Early Roman Shipwreck Carried Fish Sauce


This July 2018 video says about itself:

Really impressive to see all those Roman amphorae of over 2 millennia old at 40 meters deep about 1km from Lastovo in the direction of Korcula. The wreck from the wooden ship has completely disappeared. Amazing how they are preserved at this depth untouched by storms and fishermen.

Associated Press reports:

MADRID, Spain Nov 13, 2006 — A shipwrecked first-century vessel carrying delicacies to the richest palates of the Roman Empire has proved a dazzling find, with nearly 2,000-year-old fish bones still nestling inside clay jars, archaeolgists said Monday.

Boaters found its cargo of hundreds of amphoras in 2000 when their anchor got tangled with one of the two-handled jars.

After years of arranging financing and crews, exploration of the site a mile off the coast of Alicante in southeast Spain began in July, said Carles de Juan, a co-director of the project, who works for the Valencia regional government.

The ship, estimated to be 100 feet long with a capacity for around 400 tons of cargo, is twice the size of most other Roman shipwrecks found in the Mediterranean, de Juan said in an interview with The Associated Press.

Its cargo of an estimated 1,500 well-preserved clay amphoras was used in this case to hold fish sauce a prized condiment for wealthy Romans, he said.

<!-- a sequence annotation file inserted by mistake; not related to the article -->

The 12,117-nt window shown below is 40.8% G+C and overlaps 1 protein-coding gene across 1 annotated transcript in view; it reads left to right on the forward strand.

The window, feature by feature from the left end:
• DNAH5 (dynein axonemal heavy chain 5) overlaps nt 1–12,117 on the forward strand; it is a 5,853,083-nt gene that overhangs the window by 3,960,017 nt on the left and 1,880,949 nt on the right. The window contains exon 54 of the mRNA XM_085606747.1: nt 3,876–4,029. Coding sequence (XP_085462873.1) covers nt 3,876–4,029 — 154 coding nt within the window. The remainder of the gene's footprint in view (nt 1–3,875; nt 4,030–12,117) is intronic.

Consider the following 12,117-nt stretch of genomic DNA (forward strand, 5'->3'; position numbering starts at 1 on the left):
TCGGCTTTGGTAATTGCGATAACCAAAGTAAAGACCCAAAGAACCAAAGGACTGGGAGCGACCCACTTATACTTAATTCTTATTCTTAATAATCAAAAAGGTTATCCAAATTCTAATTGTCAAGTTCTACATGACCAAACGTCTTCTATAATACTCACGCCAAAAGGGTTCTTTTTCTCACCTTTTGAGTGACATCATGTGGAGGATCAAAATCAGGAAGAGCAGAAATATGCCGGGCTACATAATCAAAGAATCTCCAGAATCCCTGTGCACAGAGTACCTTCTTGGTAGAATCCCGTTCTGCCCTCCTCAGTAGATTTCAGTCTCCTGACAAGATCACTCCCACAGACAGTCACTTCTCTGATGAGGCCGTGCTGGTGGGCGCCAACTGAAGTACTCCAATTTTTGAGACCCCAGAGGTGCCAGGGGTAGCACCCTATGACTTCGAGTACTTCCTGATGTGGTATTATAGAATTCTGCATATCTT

For nearly 2,000 years, the 3-foot-tall amphoras lay undisturbed except for the occasional octopus that would pry one open, breaking the ceramic-and-mortar seal in search of food or shelter.

Besides the size of the ship and good condition of its cargo, the site is also important because it is so easily accessible in just 80 feet of water about a mile from the coast.

Other wrecks are so deep they cannot be examined by scuba divers.

“I am not going to say it was on the beach, but almost,” said de Juan, who was among the first divers to examine the shipwreck in 2000.

“We knew it was an important find but had no real idea until now,” he said. “It is an exceptional find.”

The last time a ship of this size and quality emerged was in 1985 off Corsica, he said.

Javier Nieto, director of the Center for Underwater Archaeology of Catalonia and not related to this project, also called it immensely important because of the good condition of the cargo.

No other Roman shipwreck is currently under study in the Mediterranean, he added.

See also here.

11 thoughts on “Early Roman Shipwreck Carried Fish Sauce

  1. Source: University Of Haifa
    Date: January 28, 2007

    Shipwreck From Early Islamic Period Discovered Off Israeli Coast

    Science Daily — An 8th century shipwreck was discovered off Dor Beach and excavated by researchers from the Leon Recanati Institute for Maritime Studies of the University of Haifa. It is believed to be the only boat from this period discovered in the entire Mediterranean region.